Soil changes associated with cessation of sheep grazing in the Canterbury high country, New Zealand
- Manaaki Whenua - Landcare Research, P.O. Box 69, Lincoln, New Zealand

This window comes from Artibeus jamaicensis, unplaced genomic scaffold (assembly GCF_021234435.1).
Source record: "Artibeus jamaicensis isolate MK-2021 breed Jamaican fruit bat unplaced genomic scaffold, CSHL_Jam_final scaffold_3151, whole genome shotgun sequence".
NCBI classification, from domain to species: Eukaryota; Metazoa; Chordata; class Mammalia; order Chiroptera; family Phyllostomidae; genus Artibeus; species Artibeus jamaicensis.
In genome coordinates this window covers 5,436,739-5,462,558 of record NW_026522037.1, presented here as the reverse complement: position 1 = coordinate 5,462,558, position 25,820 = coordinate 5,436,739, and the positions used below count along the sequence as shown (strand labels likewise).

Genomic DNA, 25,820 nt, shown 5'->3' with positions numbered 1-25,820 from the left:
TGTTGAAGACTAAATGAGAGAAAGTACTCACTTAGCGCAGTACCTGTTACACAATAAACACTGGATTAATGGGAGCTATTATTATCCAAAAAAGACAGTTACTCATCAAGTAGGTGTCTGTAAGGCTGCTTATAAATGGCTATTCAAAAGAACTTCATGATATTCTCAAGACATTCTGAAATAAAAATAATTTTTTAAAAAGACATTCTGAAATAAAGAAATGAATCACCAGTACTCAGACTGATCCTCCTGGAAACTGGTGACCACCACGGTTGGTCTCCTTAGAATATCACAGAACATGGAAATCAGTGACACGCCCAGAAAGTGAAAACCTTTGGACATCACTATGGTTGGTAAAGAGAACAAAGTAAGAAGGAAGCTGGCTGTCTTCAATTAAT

Soil characteristics were examined within and adjacent to two vegetation exclosures near Porters Pass, Canterbury retired from grazing 45 years ago. Soils were analysed for a range of simple physical (topsoil depth, bulk density), chemical (pH, exchangeable cations, P, S, total C and N) and biochemical (microbial carbon) properties to determine whether the vegetation recovery inside the exclosures was reflected in soil differences. At both sites there were few significant differences between the exclosure and the surrounding grazed area, despite vegetation recovery since exclusion of grazing. At Starvation Gully topsoil depth and Na were higher, and bulk density, pH, K, total C, total N and microbial C mass, and the microbial C to total C ratio were lower in the exclosure. At Cloudy Knell Ca, Mg, total C and N were higher and Na was lower in the exclosure. There was a marked contrast in the trends at the two sites, with slightly lower nutrient status and organic matter in the exclosure at Starvation Gully, and the reverse at Cloudy Knell. The differences between the sites probably reflect differences in the partitioning of nutrients and organic matter between vegetation, litter and soil at the two sites. The results suggest a slow rate of change of soil properties following cessation of grazing and the need to sample soils, litter and vegetation when determining trends in organic matter and chemical fertility.